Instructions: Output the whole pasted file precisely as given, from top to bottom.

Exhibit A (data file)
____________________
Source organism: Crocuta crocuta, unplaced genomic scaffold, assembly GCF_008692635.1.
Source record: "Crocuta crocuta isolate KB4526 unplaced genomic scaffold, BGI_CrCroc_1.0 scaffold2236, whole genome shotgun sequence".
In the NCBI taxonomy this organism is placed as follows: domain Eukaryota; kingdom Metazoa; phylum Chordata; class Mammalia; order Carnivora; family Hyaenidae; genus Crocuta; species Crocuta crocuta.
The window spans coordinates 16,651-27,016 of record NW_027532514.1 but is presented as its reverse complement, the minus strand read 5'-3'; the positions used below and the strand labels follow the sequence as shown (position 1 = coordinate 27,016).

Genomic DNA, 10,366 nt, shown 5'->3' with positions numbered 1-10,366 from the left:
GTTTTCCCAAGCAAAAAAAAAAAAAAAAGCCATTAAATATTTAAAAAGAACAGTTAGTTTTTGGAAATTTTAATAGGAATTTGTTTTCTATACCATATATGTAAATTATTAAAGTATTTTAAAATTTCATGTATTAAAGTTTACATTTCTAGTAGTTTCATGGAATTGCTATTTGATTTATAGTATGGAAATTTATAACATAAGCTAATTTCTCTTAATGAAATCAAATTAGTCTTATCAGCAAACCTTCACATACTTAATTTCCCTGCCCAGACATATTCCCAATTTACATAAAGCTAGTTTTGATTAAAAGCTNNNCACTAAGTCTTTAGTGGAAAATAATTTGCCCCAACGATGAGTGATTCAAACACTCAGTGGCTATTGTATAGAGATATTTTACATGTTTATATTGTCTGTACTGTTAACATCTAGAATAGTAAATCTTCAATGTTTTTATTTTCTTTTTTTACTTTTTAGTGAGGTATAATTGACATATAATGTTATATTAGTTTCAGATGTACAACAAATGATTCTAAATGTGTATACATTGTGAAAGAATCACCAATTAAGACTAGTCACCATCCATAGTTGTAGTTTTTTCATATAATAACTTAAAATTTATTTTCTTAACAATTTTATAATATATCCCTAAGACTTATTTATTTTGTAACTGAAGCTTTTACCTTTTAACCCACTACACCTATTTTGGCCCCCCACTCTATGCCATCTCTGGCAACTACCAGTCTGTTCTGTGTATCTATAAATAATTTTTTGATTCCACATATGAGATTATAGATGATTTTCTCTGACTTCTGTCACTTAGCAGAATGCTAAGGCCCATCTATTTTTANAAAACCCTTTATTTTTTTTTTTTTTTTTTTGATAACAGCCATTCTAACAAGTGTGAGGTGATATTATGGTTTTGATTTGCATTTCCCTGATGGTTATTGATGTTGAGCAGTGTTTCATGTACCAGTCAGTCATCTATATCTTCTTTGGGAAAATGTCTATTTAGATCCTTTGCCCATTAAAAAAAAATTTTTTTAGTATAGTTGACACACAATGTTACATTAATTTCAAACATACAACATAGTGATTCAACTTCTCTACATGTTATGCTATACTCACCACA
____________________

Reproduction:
Source organism: Crocuta crocuta, unplaced genomic scaffold, assembly GCF_008692635.1.
Source record: "Crocuta crocuta isolate KB4526 unplaced genomic scaffold, BGI_CrCroc_1.0 scaffold2236, whole genome shotgun sequence".
In the NCBI taxonomy this organism is placed as follows: domain Eukaryota; kingdom Metazoa; phylum Chordata; class Mammalia; order Carnivora; family Hyaenidae; genus Crocuta; species Crocuta crocuta.
The window spans coordinates 16,651-27,016 of record NW_027532514.1 but is presented as its reverse complement, the minus strand read 5'-3'; the positions used below and the strand labels follow the sequence as shown (position 1 = coordinate 27,016).

Genomic DNA, 10,366 nt, shown 5'->3' with positions numbered 1-10,366 from the left:
GTTTTCCCAAGCAAAAAAAAAAAAAAAAGCCATTAAATATTTAAAAAGAACAGTTAGTTTTTGGAAATTTTAATAGGAATTTGTTTTCTATACCATATATGTAAATTATTAAAGTATTTTAAAATTTCATGTATTAAAGTTTACATTTCTAGTAGTTTCATGGAATTGCTATTTGATTTATAGTATGGAAATTTATAACATAAGCTAATTTCTCTTAATGAAATCAAATTAGTCTTATCAGCAAACCTTCACATACTTAATTTCCCTGCCCAGACATATTCCCAATTTACATAAAGCTAGTTTTGATTAAAAGCTNNNCACTAAGTCTTTAGTGGAAAATAATTTGCCCCAACGATGAGTGATTCAAACACTCAGTGGCTATTGTATAGAGATATTTTACATGTTTATATTGTCTGTACTGTTAACATCTAGAATAGTAAATCTTCAATGTTTTTATTTTCTTTTTTTACTTTTTAGTGAGGTATAATTGACATATAATGTTATATTAGTTTCAGATGTACAACAAATGATTCTAAATGTGTATACATTGTGAAAGAATCACCAATTAAGACTAGTCACCATCCATAGTTGTAGTTTTTTCATATAATAACTTAAAATTTATTTTCTTAACAATTTTATAATATATCCCTAAGACTTATTTATTTTGTAACTGAAGCTTTTACCTTTTAACCCACTACACCTATTTTGGCCCCCCACTCTATGCCATCTCTGGCAACTACCAGTCTGTTCTGTGTATCTATAAATAATTTTTTGATTCCACATATGAGATTATAGATGATTTTCTCTGACTTCTGTCACTTAGCAGAATGCTAAGGCCCATCTATTTTTANAAAACCCTTTATTTTTTTTTTTTTTTTTTTGATAACAGCCATTCTAACAAGTGTGAGGTGATATTATGGTTTTGATTTGCATTTCCCTGATGGTTATTGATGTTGAGCAGTGTTTCATGTACCAGTCAGTCATCTATATCTTCTTTGGGAAAATGTCTATTTAGATCCTTTGCCCATTAAAAAAAAATTTTTTTAGTATAGTTGACACACAATGTTACATTAATTTCAAACATACAACATAGTGATTCAACTTCTCTACATGTTATGCTATACTCACCACA